"49. Section 21 of the 1996 Act, as noticed hereinbefore, provides as to when the arbitral proceedings would be deemed to have commenced. Section 21 although may be construed to be laying down a provision for the purpose of the said Act but the same must be given its full effect having regard to the fact that the repeal and saving clause is also contained therein. Section 21 of the Act must, therefore, be construed having regard to Section 85(2)(a) of the 1996 Act. Once it is so construed, indisputably the service of notice and/or issuance of request for appointment of an arbitrator in terms of the arbitration agreement must be held to be determinative of the commencement of the arbitral proceeding. ..................................

..................................

..................................

72. Keeping in view the fact that in all the decisions, referred to hereinbefore, this Court has applied the meaning given to the expression commencement of the arbitral proceeding as contained in Section 21 of the 1996 Act for the purpose of applicability of the 1940 Act having regard to Section 85(2)(a) thereof, we have no hesitation in holding that in this case also, service of a notice for appointment of an arbitrator would be the relevant date for the purpose of commencement of the arbitration proceeding." The said position is reiterated by the Supreme Court in the decision reported in (2004) 7 SCC 332 (U.P.State Sugar corporation Ltd. v. Jain Construction Co.) and in paragraph 9 it is held thus,

"9. The only question which survives for consideration is the applicability of the 1996 Act to the facts of the present case. Disputes and differences between the parties arose in the year 1991. The respondent filed an application under Section 20 of the 1940 Act on 1-5-1991. It invoked the arbitration agreement as contained in clause 34 of the contract. The arbitral proceeding was, therefore, set in motion. In terms of Section 21 of the 1996 Act, the arbitral proceedings in respect of a particular dispute commences on a date on which the request for that dispute to be referred to arbitration was received by the respondent." Thus, it is manifest that in the dispute between the petitioner and the respondent, arbitration proceedings commenced already.

14. (a) The Supreme Court in (1994) 3 SCC 348 (Pradeshiya Industrial & Investment Corporation of U.P. v. North India Petrochemicals Ltd. and Another) considered similar issue as to whether winding up petition is maintainable after the disputes are raised or referred to arbitration and when the adjudication is pending. In paragraphs 13 and 14 it is contended as follows: "13. It may be noted, as stated above, that the second respondent has already referred the dispute to arbitration under clause 27 of the promoters agreement for adjudication claiming specific performance of the promoters agreement and in the alternative for damages for breach of contract. The said amount is the basis for the winding-up petition as it is one of the claims in the statement of claims before the arbitrators. One further fact requires to be noted; the promoters agreement had already cancelled as per notice dated October 31, 1992.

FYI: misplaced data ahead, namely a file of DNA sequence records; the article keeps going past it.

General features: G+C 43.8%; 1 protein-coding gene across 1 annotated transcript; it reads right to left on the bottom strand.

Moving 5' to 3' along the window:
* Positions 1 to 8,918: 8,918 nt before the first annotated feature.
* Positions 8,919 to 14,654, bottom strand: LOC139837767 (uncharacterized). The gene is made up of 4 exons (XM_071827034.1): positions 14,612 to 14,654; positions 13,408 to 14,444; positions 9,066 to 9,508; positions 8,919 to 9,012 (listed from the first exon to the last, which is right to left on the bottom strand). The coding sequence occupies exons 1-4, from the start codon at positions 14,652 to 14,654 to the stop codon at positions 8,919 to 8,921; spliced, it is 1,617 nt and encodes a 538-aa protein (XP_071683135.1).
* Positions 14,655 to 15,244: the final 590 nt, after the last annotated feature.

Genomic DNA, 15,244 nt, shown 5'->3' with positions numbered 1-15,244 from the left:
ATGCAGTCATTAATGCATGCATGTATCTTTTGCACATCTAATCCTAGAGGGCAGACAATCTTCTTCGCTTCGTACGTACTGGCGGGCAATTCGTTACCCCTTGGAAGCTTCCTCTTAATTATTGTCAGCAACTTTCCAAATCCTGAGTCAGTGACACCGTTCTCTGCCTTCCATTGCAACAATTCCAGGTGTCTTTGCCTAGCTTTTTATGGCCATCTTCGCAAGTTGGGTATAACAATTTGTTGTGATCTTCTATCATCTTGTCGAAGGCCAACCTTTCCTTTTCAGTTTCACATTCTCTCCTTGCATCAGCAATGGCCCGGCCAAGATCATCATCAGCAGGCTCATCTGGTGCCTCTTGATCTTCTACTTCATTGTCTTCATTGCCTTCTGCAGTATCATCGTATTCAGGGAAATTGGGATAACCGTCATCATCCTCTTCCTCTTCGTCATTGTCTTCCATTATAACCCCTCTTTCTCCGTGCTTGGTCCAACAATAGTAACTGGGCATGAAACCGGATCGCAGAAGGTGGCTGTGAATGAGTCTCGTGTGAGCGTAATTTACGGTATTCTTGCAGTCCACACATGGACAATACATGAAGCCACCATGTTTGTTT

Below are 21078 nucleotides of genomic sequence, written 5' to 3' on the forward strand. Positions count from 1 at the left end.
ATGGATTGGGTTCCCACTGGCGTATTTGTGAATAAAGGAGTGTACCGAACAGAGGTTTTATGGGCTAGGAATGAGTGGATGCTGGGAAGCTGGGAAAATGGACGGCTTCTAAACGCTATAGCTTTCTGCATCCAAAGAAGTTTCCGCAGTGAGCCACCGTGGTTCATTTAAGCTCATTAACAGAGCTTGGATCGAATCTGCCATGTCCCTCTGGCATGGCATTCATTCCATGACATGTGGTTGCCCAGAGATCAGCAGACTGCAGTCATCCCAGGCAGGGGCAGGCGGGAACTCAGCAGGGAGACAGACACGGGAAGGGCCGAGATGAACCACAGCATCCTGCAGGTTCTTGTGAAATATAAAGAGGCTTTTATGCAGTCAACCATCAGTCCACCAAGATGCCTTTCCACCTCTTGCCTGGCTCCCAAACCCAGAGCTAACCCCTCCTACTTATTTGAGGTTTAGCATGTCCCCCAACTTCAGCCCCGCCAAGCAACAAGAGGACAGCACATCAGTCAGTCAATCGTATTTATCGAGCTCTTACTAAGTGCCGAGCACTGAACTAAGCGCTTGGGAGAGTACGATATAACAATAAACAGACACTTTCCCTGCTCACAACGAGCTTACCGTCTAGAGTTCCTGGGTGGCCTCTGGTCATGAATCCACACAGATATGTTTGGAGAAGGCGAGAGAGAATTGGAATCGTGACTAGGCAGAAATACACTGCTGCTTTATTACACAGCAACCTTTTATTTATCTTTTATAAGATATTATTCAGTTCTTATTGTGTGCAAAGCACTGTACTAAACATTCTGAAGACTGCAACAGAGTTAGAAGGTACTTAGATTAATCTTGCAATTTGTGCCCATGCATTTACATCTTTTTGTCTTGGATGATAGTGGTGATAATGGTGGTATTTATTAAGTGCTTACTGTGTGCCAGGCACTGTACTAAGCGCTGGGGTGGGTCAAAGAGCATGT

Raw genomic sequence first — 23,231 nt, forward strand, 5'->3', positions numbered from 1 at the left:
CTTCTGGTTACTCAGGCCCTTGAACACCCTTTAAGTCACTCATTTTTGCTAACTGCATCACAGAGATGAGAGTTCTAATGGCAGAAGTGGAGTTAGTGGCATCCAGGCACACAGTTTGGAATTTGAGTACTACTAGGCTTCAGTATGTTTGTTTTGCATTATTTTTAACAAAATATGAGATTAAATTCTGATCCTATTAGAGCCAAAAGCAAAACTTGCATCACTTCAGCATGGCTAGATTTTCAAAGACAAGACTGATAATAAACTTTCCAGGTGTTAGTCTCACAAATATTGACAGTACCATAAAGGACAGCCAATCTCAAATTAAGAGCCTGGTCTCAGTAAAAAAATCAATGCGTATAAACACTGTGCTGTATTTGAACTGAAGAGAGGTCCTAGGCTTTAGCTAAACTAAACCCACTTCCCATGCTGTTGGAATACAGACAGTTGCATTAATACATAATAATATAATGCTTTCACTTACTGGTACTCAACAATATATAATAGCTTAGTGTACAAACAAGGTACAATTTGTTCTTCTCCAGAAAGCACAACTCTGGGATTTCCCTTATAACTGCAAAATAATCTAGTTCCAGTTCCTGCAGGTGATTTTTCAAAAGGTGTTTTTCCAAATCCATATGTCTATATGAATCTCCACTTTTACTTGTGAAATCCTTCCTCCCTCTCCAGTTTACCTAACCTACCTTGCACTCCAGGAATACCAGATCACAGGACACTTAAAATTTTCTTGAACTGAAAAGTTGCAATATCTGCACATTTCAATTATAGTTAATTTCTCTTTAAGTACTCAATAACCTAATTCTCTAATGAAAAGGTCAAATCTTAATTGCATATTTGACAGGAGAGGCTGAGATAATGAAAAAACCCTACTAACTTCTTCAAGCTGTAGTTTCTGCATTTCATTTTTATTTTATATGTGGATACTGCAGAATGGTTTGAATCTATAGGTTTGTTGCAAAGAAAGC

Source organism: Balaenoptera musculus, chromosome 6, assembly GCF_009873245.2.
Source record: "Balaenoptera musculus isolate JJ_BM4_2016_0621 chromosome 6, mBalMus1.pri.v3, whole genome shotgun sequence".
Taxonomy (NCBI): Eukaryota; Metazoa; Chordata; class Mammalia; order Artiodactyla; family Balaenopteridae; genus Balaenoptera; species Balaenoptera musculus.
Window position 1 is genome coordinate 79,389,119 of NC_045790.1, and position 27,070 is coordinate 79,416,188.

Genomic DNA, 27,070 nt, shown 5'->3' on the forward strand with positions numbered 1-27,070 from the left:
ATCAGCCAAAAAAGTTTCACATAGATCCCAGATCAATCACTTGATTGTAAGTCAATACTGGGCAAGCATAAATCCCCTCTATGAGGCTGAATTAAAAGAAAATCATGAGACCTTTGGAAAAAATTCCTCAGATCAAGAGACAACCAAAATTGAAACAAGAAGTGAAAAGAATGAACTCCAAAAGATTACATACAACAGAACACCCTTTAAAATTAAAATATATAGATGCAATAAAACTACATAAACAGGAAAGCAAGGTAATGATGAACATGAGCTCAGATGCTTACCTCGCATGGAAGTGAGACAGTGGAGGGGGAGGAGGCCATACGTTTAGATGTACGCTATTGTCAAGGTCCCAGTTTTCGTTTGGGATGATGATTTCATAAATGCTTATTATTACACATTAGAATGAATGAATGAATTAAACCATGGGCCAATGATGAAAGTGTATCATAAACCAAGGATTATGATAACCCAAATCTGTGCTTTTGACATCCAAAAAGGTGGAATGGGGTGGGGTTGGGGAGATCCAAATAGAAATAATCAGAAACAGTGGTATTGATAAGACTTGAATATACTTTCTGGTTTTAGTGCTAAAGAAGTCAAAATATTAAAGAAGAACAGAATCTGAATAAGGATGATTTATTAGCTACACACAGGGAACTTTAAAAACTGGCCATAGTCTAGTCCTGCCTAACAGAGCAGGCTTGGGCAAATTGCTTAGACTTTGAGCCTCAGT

14. In view of the above, the appellant denied the liability to pay the amount on various grounds not only in the company petition but also before the arbitrators. Inter alia it was urged that the winding-up petition was not maintainable. The claim itself was doubtful. It was a matter which required adjudication. Therefore, it was not a debt as contemplated within the meaning of Sections 433 and 434 of the Act. Respondent 1 is not a creditor." For the said contention, the Supreme Court gave finding in paragraphs 23 to 30 which reads thus:

"23. The second respondent, Dalmia Industries Limited has resorted to arbitration proceedings and has claimed this money. Hence, there is a substantial dispute inasmuch as the second respondent claims the said payment of Rs 72.50 lakhs on the ground that they should be reimbursed.

24. The appellant is a financial corporation which is fully owned by the State of Uttar Pradesh. It cannot be denied that it is a profit-making organisation and is not incurring losses. It is paying dividends on annual profits. Therefore, there is no relationship of debtor and creditor.

25. The defence of the appellant in relation to non-payment is a bona fide defence. Whatever it may be, the liability of the appellant is yet to be determined. It is in this factual background we will deal with legal aspect of the matter. Section 433 of the Act says: A company may be wound-up by the Court,

(a) to (d) * * *

(e) if the company is unable to pay its debts;

(f) * * *

From the above it follows:

(1) There must be a debt; and

(2) the company must be unable to pay the same.

An order under clause (e) is discretionary.

26. A debt under this section must be a determined or a definite sum of money payable immediately or at a future date.